Sunday, July 28, 2013

The Motivating Power of Hope

I recently quoted Elder Perry’s beautiful description of how the picture in a recipe book motivates us to cook, much like our hope of the celestial kingdom motivates us to move towards it. Ether’s statement on the topic is worth repeating.

Wherefore, whoso believeth in God might with surety hope for a better world, yea, even a place at the right hand of God, which hope cometh of faith, maketh an anchor to the souls of men, which would make them sure and steadfast, always abounding in good works, being led to glorify God.
Ether 12:6

The stronger your hope is, for whatever it is you want, the less it matters what you’re scared of. In the words of Bill Cosby,

In order to succeed, your desire for success should be greater than your fear of failure.

This principle is most applicable when we are keeping one of God’s commandments or fulfilling our end of a covenant with him, because we are entitled to his help. The more faith and hope we have, the easier it is to get that help.

So, how do we develop such confidence in God’s promises? How can we get the surety that will let us call down the powers of heaven when we’re in God’s service, as Jacob describes?

Wherefore, we search the prophets, and we have many revelations and the spirit of prophecy; and having all these witnesses we obtain a hope, and our faith becometh unshaken, insomuch that we truly can command in the name of Jesus and the very trees obey us, or the mountains, or the waves of the sea. 
Jacob 4:6

I think Jacob gives us a pretty good description of how he became that kind of man. Ammon’s father was promised that Ammon would be safe while he taught among the Lamanites, and it was Ammon’s faith in that promise that led him to face down an entire band of robbers, single-handedly. His good friend Alma described him much the same way:

They had waxed strong in the knowledge of the truth; for they were men of a sound understanding and they had searched the scriptures diligently, that they might know the word of God.
But this is not all; they had given themselves to much prayer, and fasting; therefore they had the spirit of prophecy, and the spirit of revelation, and when they taught, they taught with power and authority of God.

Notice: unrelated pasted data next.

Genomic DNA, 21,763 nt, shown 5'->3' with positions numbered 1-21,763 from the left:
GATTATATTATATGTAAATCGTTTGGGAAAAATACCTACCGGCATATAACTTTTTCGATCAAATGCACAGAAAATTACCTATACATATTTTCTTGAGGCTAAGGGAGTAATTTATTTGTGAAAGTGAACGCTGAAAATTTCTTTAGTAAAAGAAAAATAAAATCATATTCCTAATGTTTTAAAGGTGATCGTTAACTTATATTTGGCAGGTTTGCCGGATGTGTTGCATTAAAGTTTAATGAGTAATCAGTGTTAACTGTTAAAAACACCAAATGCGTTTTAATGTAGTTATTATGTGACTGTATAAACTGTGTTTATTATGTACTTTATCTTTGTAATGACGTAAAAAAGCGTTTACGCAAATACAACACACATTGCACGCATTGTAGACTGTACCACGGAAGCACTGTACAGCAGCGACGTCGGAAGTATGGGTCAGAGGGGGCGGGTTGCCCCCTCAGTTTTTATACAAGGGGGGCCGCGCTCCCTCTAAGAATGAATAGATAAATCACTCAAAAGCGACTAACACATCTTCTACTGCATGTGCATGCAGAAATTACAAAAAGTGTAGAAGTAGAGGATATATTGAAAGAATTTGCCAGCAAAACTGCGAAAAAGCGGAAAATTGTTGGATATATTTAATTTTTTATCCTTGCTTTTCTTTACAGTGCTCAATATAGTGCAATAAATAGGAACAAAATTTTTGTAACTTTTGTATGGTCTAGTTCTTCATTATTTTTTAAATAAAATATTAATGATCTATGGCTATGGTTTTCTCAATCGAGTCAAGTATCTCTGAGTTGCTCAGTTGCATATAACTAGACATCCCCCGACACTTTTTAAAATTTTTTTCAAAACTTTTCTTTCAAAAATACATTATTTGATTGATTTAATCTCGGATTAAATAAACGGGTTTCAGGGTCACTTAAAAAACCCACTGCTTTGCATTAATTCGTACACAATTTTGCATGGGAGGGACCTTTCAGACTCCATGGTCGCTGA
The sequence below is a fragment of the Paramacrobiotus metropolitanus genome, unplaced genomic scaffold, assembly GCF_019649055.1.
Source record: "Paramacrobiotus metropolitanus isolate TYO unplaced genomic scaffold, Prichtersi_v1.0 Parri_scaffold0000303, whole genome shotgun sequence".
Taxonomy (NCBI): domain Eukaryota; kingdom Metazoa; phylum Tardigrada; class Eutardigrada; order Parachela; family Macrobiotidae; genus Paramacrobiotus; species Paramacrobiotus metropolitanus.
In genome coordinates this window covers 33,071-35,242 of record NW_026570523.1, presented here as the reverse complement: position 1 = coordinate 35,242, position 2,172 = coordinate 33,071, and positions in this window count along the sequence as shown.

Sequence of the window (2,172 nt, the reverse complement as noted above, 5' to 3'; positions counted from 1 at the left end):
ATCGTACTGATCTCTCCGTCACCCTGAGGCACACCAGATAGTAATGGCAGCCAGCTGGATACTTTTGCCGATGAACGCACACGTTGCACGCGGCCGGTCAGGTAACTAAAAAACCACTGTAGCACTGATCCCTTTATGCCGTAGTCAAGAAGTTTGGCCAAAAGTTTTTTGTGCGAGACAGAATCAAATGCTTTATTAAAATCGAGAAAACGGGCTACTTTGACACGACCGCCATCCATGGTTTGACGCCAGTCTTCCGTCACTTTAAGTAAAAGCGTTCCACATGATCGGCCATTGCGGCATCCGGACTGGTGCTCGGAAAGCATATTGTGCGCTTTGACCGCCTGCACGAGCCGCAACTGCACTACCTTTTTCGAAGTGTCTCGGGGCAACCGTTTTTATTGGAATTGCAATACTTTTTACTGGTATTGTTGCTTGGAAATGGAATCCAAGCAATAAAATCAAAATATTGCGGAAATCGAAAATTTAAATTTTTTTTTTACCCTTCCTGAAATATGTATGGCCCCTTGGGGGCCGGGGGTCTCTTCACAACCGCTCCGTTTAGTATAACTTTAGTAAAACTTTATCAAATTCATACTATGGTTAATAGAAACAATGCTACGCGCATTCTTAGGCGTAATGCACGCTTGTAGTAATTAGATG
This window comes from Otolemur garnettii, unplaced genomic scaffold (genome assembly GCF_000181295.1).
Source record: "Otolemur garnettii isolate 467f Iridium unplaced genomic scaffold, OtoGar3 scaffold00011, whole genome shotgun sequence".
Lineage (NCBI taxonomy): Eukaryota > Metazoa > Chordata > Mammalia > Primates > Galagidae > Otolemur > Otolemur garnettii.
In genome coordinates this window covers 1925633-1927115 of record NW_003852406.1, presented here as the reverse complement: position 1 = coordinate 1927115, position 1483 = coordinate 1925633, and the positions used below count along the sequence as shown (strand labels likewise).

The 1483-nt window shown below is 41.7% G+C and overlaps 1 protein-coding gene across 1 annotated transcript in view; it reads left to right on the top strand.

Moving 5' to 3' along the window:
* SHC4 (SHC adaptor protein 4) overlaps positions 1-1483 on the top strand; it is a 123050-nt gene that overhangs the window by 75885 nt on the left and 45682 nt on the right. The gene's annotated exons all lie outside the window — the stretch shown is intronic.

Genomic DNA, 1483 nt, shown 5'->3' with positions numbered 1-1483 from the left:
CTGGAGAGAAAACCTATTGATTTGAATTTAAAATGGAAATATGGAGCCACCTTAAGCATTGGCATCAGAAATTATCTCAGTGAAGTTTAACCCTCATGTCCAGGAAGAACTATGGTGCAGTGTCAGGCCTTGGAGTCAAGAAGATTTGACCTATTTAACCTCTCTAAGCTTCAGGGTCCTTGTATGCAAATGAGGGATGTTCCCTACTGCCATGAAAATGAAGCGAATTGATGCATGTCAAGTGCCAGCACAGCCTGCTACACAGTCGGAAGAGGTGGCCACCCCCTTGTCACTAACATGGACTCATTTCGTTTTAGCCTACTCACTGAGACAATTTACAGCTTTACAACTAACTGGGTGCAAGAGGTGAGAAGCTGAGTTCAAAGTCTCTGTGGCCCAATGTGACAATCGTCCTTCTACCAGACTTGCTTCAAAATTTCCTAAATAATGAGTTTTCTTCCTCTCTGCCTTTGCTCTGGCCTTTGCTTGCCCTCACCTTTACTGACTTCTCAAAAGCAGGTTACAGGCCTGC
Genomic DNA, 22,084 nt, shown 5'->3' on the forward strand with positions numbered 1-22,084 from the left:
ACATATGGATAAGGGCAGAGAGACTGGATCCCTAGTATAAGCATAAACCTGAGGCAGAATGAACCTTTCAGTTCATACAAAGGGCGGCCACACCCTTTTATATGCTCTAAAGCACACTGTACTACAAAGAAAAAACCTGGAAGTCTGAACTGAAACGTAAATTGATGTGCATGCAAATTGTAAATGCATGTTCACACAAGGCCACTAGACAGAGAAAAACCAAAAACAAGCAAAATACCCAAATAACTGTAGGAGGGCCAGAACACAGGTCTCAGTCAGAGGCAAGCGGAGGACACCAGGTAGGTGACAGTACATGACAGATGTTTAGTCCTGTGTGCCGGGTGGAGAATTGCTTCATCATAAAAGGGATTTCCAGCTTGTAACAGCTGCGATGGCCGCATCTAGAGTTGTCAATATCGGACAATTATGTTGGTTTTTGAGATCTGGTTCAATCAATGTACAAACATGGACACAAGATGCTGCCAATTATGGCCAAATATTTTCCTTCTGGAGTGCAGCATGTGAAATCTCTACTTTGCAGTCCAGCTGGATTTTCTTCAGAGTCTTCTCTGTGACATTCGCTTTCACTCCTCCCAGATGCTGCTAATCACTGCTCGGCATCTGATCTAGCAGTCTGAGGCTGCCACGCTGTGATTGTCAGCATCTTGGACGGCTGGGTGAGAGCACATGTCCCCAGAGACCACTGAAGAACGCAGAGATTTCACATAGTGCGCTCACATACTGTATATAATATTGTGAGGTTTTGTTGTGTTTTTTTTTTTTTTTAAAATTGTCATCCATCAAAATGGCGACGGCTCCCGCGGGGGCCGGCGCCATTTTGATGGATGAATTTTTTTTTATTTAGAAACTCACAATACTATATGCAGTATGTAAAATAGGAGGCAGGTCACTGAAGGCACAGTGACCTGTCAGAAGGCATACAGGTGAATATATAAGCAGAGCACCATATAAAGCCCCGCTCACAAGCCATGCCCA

Alma 17:2-3

“Read the scriptures, fast, and pray? But Michael, those are just the Sunday School answers! I already do that!”

Let me be clear. I’m not talking about a quick prayer every morning and night. I’m not talking about perusing the scriptures for a few minutes before you start your day. Those are good habits, and they can help you stay close to God. But I’m talking about going to the temple and needing an answer so badly that you won’t leave until you get it. I’m talking about searching the scriptures to find out what you can count on God to do, once you have sufficient faith. I’m talking about expecting God to change your life, and being willing to sacrifice in order to develop that faith. In the words of King Lamoni’s father:

What shall I do that I may have this eternal life of which thou hast spoken? Yea, what shall I do that I may be born of God, having this wicked spirit rooted out of my breast, and receive his Spirit, that I may be filled with joy, that I may not be cast off at the last day? Behold, said he, I will give up all that I possess, yea, I will forsake my kingdom, that I may receive this great joy.
Alma 22:15

Whenever I have asked God anything, over and over, without giving up, I have gotten a clear answer. With some questions, it takes longer than others, and I get a little at a time, “line upon line, precept on precept.” Some of the quickest answers come when I ask about what I can sacrifice in order to develop my faith or be worthy of a blessing, because I’m trying to bring my will closer to God’s.

Monday, July 1, 2013

America: The First Benevolent World Empire

I learned in History class about all kinds of empires, and the motives that were said to drive them--British colonialism and trading, Chinese nationalism, the Spanish quest for gold. Some of these empires were more harsh, and some were kinder, but none were said to conquer other nations primarily for their own good. All were selfish.

America? We've done terrible things, too, as we've gone from isolationist Republic with a lot of farmland to worldwide empire with territory around the globe. We now have hundreds of overseas military bases, with a military presence of more than 1,000 soldiers in over a dozen countries, and we spend more on our military than the next ten countries combined. Some say that blowback from our involvement in the Cold War has led to resentment in countries where our forceful anti-Communist policies made life worse for people--particularly in Afghanistan.

But the fact is, when our leaders sent soldiers into Iraq and Afghanistan, our leaders spoke of liberating the people from oppressive leaders. They spoke of leaving voluntarily as soon as a legitimate authority could keep the peace, as soon as the country was no longer a threat to our security. And then they got criticized when they didn't leave fast enough.

Machiavelli is rolling in his grave. Doesn't America know that the proper thing is to conquer other countries permanently, to add them to the ever-growing power of the greatest country on earth? (I'm being sarcastic.) We're very different from the imperialism of earlier empires.

Of course, it'd be nice to go back to George Washington's advice to not get entangled in stupid wars at all. I'd like that. But I have to admit, America has been more respectful and less selfish than any other world power in history.

And that is something to be proud of.